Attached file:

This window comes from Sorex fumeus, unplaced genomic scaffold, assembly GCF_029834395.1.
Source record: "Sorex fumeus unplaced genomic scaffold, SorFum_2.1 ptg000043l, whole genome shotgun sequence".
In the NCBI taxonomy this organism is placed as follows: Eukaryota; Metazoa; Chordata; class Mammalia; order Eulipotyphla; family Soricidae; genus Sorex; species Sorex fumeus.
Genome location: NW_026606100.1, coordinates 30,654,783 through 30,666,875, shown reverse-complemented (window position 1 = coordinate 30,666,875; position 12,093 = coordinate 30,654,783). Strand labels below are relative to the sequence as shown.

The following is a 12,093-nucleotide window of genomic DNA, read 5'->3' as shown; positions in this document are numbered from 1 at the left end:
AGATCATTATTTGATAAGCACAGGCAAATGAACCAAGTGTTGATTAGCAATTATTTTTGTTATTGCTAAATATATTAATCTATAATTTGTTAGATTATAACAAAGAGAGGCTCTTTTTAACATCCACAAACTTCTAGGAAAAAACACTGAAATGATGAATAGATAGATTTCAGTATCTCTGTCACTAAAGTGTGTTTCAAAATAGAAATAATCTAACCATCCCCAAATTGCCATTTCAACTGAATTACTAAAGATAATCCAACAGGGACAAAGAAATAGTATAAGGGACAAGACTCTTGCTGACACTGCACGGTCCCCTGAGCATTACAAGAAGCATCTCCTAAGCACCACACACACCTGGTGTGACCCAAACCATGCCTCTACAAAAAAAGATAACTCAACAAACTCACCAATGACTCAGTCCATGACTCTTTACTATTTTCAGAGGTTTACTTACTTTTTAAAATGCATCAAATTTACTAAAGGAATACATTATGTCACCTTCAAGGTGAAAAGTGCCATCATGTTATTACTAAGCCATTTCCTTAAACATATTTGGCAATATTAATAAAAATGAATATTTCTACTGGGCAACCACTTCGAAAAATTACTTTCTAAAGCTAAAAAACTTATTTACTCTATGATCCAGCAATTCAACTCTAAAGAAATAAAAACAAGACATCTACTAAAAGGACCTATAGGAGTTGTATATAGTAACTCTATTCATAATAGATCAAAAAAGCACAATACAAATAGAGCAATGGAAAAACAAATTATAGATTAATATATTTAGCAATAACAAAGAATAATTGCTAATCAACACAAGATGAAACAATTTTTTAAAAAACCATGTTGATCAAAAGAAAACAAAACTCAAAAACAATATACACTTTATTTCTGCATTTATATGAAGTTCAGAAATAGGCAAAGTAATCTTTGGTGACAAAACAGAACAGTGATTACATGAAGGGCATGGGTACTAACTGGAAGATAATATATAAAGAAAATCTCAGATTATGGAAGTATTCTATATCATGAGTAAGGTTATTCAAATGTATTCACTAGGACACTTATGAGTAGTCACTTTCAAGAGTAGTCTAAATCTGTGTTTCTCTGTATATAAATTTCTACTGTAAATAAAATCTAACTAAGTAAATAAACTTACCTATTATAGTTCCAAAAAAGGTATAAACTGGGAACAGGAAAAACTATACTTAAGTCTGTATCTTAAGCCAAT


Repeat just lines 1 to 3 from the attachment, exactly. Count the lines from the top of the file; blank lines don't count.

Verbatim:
This window comes from Sorex fumeus, unplaced genomic scaffold, assembly GCF_029834395.1.
Source record: "Sorex fumeus unplaced genomic scaffold, SorFum_2.1 ptg000043l, whole genome shotgun sequence".
In the NCBI taxonomy this organism is placed as follows: Eukaryota; Metazoa; Chordata; class Mammalia; order Eulipotyphla; family Soricidae; genus Sorex; species Sorex fumeus.